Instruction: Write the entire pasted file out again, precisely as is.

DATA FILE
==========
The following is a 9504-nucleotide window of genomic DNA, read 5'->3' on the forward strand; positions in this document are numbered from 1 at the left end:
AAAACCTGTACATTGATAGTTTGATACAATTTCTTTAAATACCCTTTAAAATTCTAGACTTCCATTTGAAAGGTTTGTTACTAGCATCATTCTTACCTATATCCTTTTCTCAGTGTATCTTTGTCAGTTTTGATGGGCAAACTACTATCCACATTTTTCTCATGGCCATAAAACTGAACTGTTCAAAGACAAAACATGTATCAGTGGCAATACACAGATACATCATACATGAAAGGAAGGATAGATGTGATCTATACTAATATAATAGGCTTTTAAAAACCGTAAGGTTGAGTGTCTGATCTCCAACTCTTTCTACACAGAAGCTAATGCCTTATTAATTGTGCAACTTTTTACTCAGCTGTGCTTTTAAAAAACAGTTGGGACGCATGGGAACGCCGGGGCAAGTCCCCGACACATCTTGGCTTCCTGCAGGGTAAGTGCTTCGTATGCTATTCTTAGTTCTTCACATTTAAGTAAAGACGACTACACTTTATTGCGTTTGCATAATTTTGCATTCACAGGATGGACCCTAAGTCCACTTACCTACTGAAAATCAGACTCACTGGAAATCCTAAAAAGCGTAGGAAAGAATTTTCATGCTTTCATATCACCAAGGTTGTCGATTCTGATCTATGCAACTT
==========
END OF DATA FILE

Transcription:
The following is a 9504-nucleotide window of genomic DNA, read 5'->3' on the forward strand; positions in this document are numbered from 1 at the left end:
AAAACCTGTACATTGATAGTTTGATACAATTTCTTTAAATACCCTTTAAAATTCTAGACTTCCATTTGAAAGGTTTGTTACTAGCATCATTCTTACCTATATCCTTTTCTCAGTGTATCTTTGTCAGTTTTGATGGGCAAACTACTATCCACATTTTTCTCATGGCCATAAAACTGAACTGTTCAAAGACAAAACATGTATCAGTGGCAATACACAGATACATCATACATGAAAGGAAGGATAGATGTGATCTATACTAATATAATAGGCTTTTAAAAACCGTAAGGTTGAGTGTCTGATCTCCAACTCTTTCTACACAGAAGCTAATGCCTTATTAATTGTGCAACTTTTTACTCAGCTGTGCTTTTAAAAAACAGTTGGGACGCATGGGAACGCCGGGGCAAGTCCCCGACACATCTTGGCTTCCTGCAGGGTAAGTGCTTCGTATGCTATTCTTAGTTCTTCACATTTAAGTAAAGACGACTACACTTTATTGCGTTTGCATAATTTTGCATTCACAGGATGGACCCTAAGTCCACTTACCTACTGAAAATCAGACTCACTGGAAATCCTAAAAAGCGTAGGAAAGAATTTTCATGCTTTCATATCACCAAGGTTGTCGATTCTGATCTATGCAACTT